LightSail 2 image of Florida and the Bahamas This image taken by The Planetary Society's LightSail 2 spacecraft on Dec. 24, 2021 shows Florida and the beautiful waters of the Bahamas. North is approximately at top left. This image has been color-adjusted and some distortion from the camera’s 180-degree fisheye lens has been removed.Image: The Planetary Society

The planetary caucus is back

Following a two-year hiatus, the Congressional Planetary Science Caucus has officially been rechartered in the 118th Congress thanks to the leadership of the caucus co-chairs: Reps. Don Bacon (R-Nebraska) and Judy Chu (D-California). This bipartisan effort will offer a venue for members of Congress to rally in support of space science, research, and exploration.

The Congressional Planetary Science Caucus was originally founded in 2018 and existed through the end of the 116th Congress (January 2021). The Planetary Society worked closely with Reps. Bacon and Chu to reorganize the caucus for the 118th Congress.

According to the caucus’s official charter, its goals are to:

  • Support government agencies, commercial partners, academic institutions, and nonprofits in the research and exploration of space.
  • Bolster efforts by space organizations to find, track, characterize, and mitigate the threat of potentially hazardous near-Earth objects.
  • Facilitate the search for life in our Solar System and beyond, answering the fundamental question, “Are we alone in the Universe?”
  • Raise awareness of the economic benefits of federal investments in space science, technology development, and STEM education.

Thanks to strong financial support from our members and thousands of small donors, the Society’s Space Policy & Advocacy program has grown in size and capability over the past few years. We used this expanded in-house expertise to work closely with a bipartisan group of lawmakers to assist them in putting together the caucus, and we will provide ongoing support and outreach to the public and the scientific community.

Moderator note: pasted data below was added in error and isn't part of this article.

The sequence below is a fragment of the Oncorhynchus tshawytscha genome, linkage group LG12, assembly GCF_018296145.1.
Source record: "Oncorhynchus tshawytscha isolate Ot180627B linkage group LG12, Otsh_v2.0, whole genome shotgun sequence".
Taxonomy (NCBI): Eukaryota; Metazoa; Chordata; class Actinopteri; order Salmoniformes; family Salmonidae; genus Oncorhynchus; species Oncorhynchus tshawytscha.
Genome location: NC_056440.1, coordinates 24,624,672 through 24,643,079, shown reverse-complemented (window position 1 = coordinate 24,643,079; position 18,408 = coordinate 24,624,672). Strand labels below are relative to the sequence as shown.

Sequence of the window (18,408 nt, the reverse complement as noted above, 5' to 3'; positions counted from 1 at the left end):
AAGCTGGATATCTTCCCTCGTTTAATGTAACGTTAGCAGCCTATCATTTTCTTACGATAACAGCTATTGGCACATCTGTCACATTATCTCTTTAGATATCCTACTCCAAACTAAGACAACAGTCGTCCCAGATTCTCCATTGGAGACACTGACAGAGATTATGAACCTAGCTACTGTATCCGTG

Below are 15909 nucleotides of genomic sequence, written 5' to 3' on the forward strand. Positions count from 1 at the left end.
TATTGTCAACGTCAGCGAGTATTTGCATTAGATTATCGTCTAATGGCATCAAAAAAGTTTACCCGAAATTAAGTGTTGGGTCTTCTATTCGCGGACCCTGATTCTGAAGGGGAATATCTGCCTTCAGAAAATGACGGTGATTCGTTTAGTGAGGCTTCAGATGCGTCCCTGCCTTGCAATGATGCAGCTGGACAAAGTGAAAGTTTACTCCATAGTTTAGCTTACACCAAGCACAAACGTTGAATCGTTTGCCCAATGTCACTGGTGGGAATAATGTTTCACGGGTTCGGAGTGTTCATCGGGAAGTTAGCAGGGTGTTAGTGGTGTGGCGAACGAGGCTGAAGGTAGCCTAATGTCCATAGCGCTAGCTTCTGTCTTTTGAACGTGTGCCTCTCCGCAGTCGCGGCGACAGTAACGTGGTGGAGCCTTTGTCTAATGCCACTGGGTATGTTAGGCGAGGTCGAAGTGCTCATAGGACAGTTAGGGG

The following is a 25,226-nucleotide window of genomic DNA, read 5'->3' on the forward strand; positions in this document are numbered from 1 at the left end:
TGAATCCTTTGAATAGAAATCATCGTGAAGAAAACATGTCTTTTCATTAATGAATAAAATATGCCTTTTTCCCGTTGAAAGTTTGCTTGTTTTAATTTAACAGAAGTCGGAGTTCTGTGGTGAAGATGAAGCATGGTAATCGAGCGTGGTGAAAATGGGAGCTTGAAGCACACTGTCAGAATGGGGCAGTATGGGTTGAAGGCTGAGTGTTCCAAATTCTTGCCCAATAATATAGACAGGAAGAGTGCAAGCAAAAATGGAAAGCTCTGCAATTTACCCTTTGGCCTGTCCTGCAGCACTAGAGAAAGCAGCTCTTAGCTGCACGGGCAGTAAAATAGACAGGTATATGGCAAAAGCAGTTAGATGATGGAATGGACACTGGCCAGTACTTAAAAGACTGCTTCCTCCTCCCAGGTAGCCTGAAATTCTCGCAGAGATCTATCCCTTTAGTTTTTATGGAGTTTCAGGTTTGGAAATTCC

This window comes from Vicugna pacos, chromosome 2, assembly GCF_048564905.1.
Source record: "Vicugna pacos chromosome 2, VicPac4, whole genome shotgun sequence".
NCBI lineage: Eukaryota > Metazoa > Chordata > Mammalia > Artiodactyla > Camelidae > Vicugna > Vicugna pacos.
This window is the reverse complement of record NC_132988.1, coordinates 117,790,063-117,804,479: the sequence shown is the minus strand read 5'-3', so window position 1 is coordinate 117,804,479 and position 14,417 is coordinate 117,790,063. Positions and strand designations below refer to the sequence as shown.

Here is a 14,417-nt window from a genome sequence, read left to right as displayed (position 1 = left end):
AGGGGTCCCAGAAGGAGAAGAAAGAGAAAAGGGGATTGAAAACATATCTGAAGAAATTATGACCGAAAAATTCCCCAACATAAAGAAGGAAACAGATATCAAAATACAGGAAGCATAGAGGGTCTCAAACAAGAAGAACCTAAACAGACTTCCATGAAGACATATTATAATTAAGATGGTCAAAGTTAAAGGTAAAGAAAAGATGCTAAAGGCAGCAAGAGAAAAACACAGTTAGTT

US Capitol Building
US Capitol Building Image: Andy Feliciotti / Adobe

STEP Grant update: Studying salty lakes as planetary analogs

One of the winning projects from the 2023 round of STEP (Science and Technology Empowered by the Public) Grants is a multiyear study of salty lakes on Earth that share characteristics with the past and present oceans of other planets and moons. Dr. Jacob Buffo of Dartmouth College, who is leading the project, gave us an update on the first field trip his team took to British Columbia’s Cariboo Plateau in Canada to study small, extremely salty lakes there. This trip was made possible thanks to the support of The Planetary Society’s member-funded STEP Grants.

“One of the highlights of the trip was getting to work with such a multidisciplinary group of scientists up there,” said Buffo, “and for them to get to meet each other and try to figure out all the puzzling aspects of these lake systems together.” Buffo’s team is very diverse, including specializations in remote sensing, geochemistry, astrobiology, planetary analog systems, biogeochemistry, geobiology, planetary science, and geophysics.

Another exciting outcome of the trip was gaining experience collaborating with drone operators from the University of New Hampshire who were doing complementary work gathering hyperspectral drone imagery of the lake sites. Buffo’s team will now match what they see in the aerial drone data with the biochemical and geochemical data they’re collecting on the ground. This could test strategies for using planetary exploration drones, like Ingenuity, to scope out landscapes on other worlds to select targets for astrobiological study by rovers or even human explorers.

“These lakes continue to surprise us each time we go up there,” said Buffo. The STEP Grant funds will support several more field trips for Buffo and his team, helping to advance this exciting field of planetary analog research.

Field work at salty lakes in British Columbia
Field work at salty lakes in British Columbia The brine pools of Last Chance Lake in central British Columbia are a sodium carbonate-rich system. This provides an analog for closed basin paleolake environments on Mars, and the lake geochemistry may mirror that of ocean worlds like Enceladus (where the Cassini spacecraft found carbonates in the moon’s south polar plumes). In the foreground, Emmy Hughes, a graduate student from Georgia Tech and a co-investigator on the project, takes spectral measurements of the lake’s salt deposits to help us better characterize these systems using instrumentation available to orbiter and lander missions.Image: Jacob Buffo

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The Planetary Report • March Equinox